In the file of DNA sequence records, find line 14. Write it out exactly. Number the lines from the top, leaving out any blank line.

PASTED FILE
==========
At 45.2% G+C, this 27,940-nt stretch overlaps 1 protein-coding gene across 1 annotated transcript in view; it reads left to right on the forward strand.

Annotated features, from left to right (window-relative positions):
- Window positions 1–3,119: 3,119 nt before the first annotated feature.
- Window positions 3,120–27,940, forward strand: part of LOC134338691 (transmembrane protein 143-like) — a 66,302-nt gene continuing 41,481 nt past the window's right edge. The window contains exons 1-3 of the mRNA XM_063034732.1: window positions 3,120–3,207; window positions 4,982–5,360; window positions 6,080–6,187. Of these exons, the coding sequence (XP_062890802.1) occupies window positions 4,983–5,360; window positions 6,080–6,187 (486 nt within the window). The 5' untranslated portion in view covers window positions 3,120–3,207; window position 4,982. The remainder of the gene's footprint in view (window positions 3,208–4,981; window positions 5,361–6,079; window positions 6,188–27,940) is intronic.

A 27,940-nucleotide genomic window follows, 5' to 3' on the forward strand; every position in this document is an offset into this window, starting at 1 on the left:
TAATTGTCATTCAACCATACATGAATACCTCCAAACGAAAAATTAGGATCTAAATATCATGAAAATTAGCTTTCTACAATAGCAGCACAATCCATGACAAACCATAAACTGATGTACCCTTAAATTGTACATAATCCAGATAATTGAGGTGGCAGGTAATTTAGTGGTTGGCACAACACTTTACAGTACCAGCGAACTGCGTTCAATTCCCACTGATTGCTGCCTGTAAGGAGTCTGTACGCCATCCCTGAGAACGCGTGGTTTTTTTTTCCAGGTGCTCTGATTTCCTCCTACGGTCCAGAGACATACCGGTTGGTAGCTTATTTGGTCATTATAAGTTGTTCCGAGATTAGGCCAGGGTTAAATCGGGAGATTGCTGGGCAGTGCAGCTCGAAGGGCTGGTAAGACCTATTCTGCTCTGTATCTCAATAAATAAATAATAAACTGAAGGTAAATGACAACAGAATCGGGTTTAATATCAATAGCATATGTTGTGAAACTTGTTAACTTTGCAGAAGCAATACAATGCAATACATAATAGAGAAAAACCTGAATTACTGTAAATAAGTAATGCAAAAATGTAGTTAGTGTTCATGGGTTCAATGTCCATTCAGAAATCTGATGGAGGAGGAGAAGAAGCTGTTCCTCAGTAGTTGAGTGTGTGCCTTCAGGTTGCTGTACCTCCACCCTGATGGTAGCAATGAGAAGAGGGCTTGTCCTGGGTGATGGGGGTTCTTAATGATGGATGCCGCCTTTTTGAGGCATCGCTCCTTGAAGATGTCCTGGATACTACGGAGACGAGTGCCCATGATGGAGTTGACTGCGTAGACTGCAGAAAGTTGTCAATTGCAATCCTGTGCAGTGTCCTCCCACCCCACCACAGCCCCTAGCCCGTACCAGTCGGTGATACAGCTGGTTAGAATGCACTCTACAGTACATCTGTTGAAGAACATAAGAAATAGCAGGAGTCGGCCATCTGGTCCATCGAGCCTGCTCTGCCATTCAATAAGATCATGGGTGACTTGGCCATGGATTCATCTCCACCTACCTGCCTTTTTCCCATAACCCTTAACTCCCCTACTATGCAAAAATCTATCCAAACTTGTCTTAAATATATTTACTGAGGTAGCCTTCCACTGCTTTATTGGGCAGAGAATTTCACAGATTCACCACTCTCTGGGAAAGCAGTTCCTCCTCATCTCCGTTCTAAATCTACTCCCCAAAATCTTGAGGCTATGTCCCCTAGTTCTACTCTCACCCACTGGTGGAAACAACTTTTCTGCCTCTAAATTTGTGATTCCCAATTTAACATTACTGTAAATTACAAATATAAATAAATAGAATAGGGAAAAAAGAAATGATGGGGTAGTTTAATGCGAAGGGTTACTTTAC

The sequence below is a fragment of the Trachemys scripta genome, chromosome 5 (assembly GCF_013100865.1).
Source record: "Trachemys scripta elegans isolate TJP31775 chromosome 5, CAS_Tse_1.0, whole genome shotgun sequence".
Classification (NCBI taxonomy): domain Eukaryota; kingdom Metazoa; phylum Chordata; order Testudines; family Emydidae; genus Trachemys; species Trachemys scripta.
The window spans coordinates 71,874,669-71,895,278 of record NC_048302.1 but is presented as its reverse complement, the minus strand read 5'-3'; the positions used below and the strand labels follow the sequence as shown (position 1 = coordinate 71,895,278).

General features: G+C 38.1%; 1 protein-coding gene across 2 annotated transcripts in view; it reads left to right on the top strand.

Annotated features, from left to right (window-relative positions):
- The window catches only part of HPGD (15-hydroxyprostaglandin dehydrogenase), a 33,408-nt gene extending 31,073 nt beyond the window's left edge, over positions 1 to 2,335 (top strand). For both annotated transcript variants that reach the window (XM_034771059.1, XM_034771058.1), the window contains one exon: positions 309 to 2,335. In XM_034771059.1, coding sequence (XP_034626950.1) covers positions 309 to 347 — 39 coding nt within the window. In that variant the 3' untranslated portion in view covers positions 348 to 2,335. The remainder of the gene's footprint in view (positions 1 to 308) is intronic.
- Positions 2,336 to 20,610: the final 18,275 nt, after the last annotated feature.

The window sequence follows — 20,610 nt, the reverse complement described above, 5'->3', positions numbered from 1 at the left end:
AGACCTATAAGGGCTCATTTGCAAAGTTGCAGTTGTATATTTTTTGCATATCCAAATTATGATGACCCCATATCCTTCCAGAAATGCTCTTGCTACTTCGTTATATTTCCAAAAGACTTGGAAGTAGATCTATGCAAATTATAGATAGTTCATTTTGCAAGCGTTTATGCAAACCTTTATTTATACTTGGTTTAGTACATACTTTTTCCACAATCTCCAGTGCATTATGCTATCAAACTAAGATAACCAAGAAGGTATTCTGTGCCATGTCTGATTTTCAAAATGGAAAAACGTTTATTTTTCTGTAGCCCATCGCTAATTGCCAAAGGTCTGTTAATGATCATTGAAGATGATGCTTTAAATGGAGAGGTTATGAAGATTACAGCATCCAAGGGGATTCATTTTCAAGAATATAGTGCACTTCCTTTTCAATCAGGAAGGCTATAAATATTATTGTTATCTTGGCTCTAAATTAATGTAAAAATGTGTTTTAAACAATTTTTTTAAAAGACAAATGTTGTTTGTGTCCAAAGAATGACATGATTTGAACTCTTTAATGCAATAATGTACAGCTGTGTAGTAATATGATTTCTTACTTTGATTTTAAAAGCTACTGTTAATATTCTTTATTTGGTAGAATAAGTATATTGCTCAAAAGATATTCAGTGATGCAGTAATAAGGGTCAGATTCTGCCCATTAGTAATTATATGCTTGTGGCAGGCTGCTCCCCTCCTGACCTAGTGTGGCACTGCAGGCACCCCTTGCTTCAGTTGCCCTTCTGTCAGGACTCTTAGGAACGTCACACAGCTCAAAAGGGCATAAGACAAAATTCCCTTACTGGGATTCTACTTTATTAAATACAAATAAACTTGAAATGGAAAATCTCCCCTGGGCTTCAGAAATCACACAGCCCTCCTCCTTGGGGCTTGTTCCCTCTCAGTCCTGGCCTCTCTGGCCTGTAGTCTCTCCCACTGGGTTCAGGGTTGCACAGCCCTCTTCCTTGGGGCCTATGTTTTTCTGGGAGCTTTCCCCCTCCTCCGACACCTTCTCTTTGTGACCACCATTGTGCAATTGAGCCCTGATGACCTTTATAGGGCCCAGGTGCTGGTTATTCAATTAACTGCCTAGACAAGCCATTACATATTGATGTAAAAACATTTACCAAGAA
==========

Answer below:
- Positions 2,336 to 20,610: the final 18,275 nt, after the last annotated feature.